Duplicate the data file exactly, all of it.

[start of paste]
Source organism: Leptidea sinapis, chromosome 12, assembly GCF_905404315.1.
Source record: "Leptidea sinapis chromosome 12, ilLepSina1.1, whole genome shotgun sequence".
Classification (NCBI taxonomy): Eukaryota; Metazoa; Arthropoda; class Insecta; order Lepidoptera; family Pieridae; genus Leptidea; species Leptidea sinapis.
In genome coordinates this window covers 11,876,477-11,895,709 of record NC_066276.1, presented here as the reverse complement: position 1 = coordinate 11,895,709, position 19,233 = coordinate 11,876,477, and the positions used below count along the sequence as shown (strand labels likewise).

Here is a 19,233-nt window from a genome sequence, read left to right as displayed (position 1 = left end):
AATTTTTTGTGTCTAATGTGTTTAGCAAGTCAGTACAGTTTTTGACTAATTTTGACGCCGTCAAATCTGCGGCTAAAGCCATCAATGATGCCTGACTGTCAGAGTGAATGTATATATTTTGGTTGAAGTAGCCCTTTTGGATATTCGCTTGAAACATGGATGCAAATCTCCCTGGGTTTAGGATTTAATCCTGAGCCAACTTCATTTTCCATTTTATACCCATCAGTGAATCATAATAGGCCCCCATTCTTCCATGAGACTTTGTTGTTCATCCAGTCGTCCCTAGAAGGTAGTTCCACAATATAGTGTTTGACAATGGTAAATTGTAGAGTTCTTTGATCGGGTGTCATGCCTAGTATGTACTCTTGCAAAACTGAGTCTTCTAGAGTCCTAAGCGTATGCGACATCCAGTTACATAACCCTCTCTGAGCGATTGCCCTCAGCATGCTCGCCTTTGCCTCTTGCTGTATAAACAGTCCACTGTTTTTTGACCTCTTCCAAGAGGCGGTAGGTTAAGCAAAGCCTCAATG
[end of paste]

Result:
Source organism: Leptidea sinapis, chromosome 12, assembly GCF_905404315.1.
Source record: "Leptidea sinapis chromosome 12, ilLepSina1.1, whole genome shotgun sequence".
Classification (NCBI taxonomy): Eukaryota; Metazoa; Arthropoda; class Insecta; order Lepidoptera; family Pieridae; genus Leptidea; species Leptidea sinapis.
In genome coordinates this window covers 11,876,477-11,895,709 of record NC_066276.1, presented here as the reverse complement: position 1 = coordinate 11,895,709, position 19,233 = coordinate 11,876,477, and the positions used below count along the sequence as shown (strand labels likewise).

Here is a 19,233-nt window from a genome sequence, read left to right as displayed (position 1 = left end):
AATTTTTTGTGTCTAATGTGTTTAGCAAGTCAGTACAGTTTTTGACTAATTTTGACGCCGTCAAATCTGCGGCTAAAGCCATCAATGATGCCTGACTGTCAGAGTGAATGTATATATTTTGGTTGAAGTAGCCCTTTTGGATATTCGCTTGAAACATGGATGCAAATCTCCCTGGGTTTAGGATTTAATCCTGAGCCAACTTCATTTTCCATTTTATACCCATCAGTGAATCATAATAGGCCCCCATTCTTCCATGAGACTTTGTTGTTCATCCAGTCGTCCCTAGAAGGTAGTTCCACAATATAGTGTTTGACAATGGTAAATTGTAGAGTTCTTTGATCGGGTGTCATGCCTAGTATGTACTCTTGCAAAACTGAGTCTTCTAGAGTCCTAAGCGTATGCGACATCCAGTTACATAACCCTCTCTGAGCGATTGCCCTCAGCATGCTCGCCTTTGCCTCTTGCTGTATAAACAGTCCACTGTTTTTTGACCTCTTCCAAGAGGCGGTAGGTTAAGCAAAGCCTCAATG